Treasure at the End of the World
Drink in the beauty of Tröllskagi with a stay at Hvanneyri Guesthouse
As you drive north, you feel as if you are heading to the end of the World. But with the new tunnels now open, suddenly it doesn’t seem so far away. It’s so much more accessible.
The landscape starts changing. Beautiful bays, dotted with farms nestled under mountain ranges, endless expanses of blue sea. Finally, a tunnel on the edge of the mountain.
As you come out the other end of the tunnel, you are greeted by the breathtaking sight of one of the most beautiful fjords in the country and you could be forgiven for thinking you had found Shangri-La.
A short drive down the mountain brings you to the fishing town of Siglufjörður, where fortunes were made fishing herring in the last century. The herring have all but gone now but the people have stayed - and it is easy to see why.
The town clings to the side of the mountain, a strong community with a unique heritage to share. I’ve been here on many different occasions and speak from personal experience. However, it’s not just the beauty of the surroundings, the people here are warm and welcoming.
Hvanneyri Guesthouse is the epitome of that warmth you meet here. It’s a family-run business that exudes personal and friendly service.
Located on the main street, it is surrounded by the shops, bakery and restaurants, making it a perfect spot from which to base both when exploring Tröllskagi peninsula but farther afield, too.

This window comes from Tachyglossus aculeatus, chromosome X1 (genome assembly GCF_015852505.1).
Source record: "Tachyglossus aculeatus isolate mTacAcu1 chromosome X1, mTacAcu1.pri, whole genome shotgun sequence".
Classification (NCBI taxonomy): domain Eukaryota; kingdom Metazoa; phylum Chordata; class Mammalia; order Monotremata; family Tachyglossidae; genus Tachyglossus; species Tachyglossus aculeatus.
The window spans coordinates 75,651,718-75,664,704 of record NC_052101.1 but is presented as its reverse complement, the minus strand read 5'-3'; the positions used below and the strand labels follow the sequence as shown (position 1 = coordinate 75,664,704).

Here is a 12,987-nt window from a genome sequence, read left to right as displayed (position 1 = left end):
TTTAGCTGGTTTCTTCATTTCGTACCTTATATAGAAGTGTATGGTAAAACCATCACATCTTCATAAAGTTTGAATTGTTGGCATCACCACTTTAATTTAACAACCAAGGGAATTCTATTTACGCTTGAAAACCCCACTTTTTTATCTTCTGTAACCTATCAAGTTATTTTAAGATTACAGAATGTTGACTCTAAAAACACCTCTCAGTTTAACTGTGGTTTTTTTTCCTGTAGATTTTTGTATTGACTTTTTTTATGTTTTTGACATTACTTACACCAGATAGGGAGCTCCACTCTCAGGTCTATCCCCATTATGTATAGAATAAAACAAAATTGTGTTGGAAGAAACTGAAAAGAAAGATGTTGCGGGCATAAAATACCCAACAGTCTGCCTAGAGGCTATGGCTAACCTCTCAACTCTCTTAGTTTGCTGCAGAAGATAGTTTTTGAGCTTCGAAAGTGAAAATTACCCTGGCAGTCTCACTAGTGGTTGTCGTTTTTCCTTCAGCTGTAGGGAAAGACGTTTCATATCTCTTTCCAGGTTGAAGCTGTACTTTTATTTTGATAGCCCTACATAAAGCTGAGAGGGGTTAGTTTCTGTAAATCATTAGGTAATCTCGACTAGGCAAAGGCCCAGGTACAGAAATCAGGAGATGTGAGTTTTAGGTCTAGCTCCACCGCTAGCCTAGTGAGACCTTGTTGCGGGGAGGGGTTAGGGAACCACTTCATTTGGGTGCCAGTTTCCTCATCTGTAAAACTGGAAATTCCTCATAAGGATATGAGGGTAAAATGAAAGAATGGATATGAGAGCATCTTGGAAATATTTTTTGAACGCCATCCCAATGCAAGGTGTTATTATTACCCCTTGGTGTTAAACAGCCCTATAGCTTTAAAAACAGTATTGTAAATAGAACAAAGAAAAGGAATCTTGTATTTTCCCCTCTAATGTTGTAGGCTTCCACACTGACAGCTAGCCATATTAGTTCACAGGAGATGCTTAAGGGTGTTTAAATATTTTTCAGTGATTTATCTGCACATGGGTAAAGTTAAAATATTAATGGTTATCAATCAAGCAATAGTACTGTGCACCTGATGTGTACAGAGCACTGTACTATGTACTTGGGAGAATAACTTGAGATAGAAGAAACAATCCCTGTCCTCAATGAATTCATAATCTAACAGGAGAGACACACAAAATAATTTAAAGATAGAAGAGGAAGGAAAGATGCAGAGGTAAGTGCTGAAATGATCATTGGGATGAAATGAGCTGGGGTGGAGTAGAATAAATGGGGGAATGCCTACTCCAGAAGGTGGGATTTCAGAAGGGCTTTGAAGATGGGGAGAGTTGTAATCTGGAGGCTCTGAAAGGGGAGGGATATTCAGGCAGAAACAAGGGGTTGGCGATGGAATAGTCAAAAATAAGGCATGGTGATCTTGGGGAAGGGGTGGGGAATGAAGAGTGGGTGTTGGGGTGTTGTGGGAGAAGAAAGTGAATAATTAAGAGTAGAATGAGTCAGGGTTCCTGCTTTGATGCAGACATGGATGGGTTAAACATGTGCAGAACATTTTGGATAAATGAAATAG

The family offers accommodation to fit every customer’s budget with a wide range including lavish suites to dorms, thus making it possible for anyone to stay and enjoy the area and town.
Katrín Sif Andersen, one of the owners of the guesthouse says that those who do make their way there never regret it. In fact, many who were intent on staying only one night wind up extending their stay for several days – so it should come as no surprise that strong friendships are built. Many often return and when Katrín had a baby, she received gifts from one of her customers.
The town itself is changing now that the herring fishing has all but ended. Artists, seeking inspiration, have moved here, attracted by the tranqility and beauty the area offers.
The vibrant community life is matched by its cultural heritage. Best known, perhaps, is the work of the Rev. Bjarni Þorsteinsson, a one-time resident of Siglufjörður, who diligently collected and documented hundreds of folk songs from the year 1880 onwards, resulting in the Folk Music Centre.
In recognition of their fishing heritage, the town has built a very interesting Herring Museum that is really worth a visit. The patriarch of the guesthouse worked in Siglufjörður’s fishing industry since he was six years old right up until the last fish processing plant was closed last year. Such was the size of the fishing industry that, at its peak, it accounted for 20% of all Iceland’s total exports.
So there is much to interest visitors in this northern outpost, and staying at Hvanneyri not only allows them to venture out but also to tap a mine of knowledge from the family running it.